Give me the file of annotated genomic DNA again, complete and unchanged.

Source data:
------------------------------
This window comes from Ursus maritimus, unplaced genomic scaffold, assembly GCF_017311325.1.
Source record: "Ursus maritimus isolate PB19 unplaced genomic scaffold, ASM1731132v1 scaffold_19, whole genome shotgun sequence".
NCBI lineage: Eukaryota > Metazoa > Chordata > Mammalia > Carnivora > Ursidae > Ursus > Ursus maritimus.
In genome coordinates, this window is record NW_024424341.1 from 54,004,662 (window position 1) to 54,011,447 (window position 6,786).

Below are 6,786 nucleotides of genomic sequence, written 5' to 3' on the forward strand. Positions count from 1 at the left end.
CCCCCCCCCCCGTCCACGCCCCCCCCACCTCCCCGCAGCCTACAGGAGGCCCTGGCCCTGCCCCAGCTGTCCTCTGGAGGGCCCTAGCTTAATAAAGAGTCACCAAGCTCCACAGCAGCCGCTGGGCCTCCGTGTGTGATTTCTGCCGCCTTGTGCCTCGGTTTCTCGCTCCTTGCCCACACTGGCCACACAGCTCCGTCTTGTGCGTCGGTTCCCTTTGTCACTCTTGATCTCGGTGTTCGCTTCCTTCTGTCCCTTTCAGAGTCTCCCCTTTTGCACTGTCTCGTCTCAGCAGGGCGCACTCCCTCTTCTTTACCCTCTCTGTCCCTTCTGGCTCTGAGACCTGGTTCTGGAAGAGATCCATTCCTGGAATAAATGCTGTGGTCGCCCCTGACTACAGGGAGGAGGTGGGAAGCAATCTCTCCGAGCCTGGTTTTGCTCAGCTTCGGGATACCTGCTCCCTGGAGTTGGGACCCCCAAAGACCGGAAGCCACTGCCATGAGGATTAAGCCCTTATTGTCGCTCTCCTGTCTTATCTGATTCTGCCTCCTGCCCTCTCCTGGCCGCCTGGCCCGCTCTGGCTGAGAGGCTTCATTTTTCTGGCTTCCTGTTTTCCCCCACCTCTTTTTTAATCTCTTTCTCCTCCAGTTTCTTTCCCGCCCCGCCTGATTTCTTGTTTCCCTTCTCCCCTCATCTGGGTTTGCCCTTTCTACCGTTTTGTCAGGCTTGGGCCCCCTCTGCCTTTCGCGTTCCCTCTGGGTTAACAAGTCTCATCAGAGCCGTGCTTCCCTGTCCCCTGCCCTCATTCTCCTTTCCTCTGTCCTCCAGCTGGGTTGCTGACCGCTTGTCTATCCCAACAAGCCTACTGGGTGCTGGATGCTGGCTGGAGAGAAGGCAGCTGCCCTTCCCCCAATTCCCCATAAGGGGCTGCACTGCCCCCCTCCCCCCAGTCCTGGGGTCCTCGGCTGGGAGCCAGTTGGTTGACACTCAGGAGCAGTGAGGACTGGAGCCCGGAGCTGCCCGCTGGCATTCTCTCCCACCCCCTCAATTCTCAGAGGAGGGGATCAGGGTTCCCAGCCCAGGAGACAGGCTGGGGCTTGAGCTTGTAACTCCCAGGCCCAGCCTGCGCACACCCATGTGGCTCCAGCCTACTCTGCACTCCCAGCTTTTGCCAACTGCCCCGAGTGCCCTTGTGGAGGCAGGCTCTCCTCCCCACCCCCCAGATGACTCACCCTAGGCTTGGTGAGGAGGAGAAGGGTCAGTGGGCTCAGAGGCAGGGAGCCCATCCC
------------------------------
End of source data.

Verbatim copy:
This window comes from Ursus maritimus, unplaced genomic scaffold, assembly GCF_017311325.1.
Source record: "Ursus maritimus isolate PB19 unplaced genomic scaffold, ASM1731132v1 scaffold_19, whole genome shotgun sequence".
NCBI lineage: Eukaryota > Metazoa > Chordata > Mammalia > Carnivora > Ursidae > Ursus > Ursus maritimus.
In genome coordinates, this window is record NW_024424341.1 from 54,004,662 (window position 1) to 54,011,447 (window position 6,786).

Below are 6,786 nucleotides of genomic sequence, written 5' to 3' on the forward strand. Positions count from 1 at the left end.
CCCCCCCCCCCGTCCACGCCCCCCCCACCTCCCCGCAGCCTACAGGAGGCCCTGGCCCTGCCCCAGCTGTCCTCTGGAGGGCCCTAGCTTAATAAAGAGTCACCAAGCTCCACAGCAGCCGCTGGGCCTCCGTGTGTGATTTCTGCCGCCTTGTGCCTCGGTTTCTCGCTCCTTGCCCACACTGGCCACACAGCTCCGTCTTGTGCGTCGGTTCCCTTTGTCACTCTTGATCTCGGTGTTCGCTTCCTTCTGTCCCTTTCAGAGTCTCCCCTTTTGCACTGTCTCGTCTCAGCAGGGCGCACTCCCTCTTCTTTACCCTCTCTGTCCCTTCTGGCTCTGAGACCTGGTTCTGGAAGAGATCCATTCCTGGAATAAATGCTGTGGTCGCCCCTGACTACAGGGAGGAGGTGGGAAGCAATCTCTCCGAGCCTGGTTTTGCTCAGCTTCGGGATACCTGCTCCCTGGAGTTGGGACCCCCAAAGACCGGAAGCCACTGCCATGAGGATTAAGCCCTTATTGTCGCTCTCCTGTCTTATCTGATTCTGCCTCCTGCCCTCTCCTGGCCGCCTGGCCCGCTCTGGCTGAGAGGCTTCATTTTTCTGGCTTCCTGTTTTCCCCCACCTCTTTTTTAATCTCTTTCTCCTCCAGTTTCTTTCCCGCCCCGCCTGATTTCTTGTTTCCCTTCTCCCCTCATCTGGGTTTGCCCTTTCTACCGTTTTGTCAGGCTTGGGCCCCCTCTGCCTTTCGCGTTCCCTCTGGGTTAACAAGTCTCATCAGAGCCGTGCTTCCCTGTCCCCTGCCCTCATTCTCCTTTCCTCTGTCCTCCAGCTGGGTTGCTGACCGCTTGTCTATCCCAACAAGCCTACTGGGTGCTGGATGCTGGCTGGAGAGAAGGCAGCTGCCCTTCCCCCAATTCCCCATAAGGGGCTGCACTGCCCCCCTCCCCCCAGTCCTGGGGTCCTCGGCTGGGAGCCAGTTGGTTGACACTCAGGAGCAGTGAGGACTGGAGCCCGGAGCTGCCCGCTGGCATTCTCTCCCACCCCCTCAATTCTCAGAGGAGGGGATCAGGGTTCCCAGCCCAGGAGACAGGCTGGGGCTTGAGCTTGTAACTCCCAGGCCCAGCCTGCGCACACCCATGTGGCTCCAGCCTACTCTGCACTCCCAGCTTTTGCCAACTGCCCCGAGTGCCCTTGTGGAGGCAGGCTCTCCTCCCCACCCCCCAGATGACTCACCCTAGGCTTGGTGAGGAGGAGAAGGGTCAGTGGGCTCAGAGGCAGGGAGCCCATCCC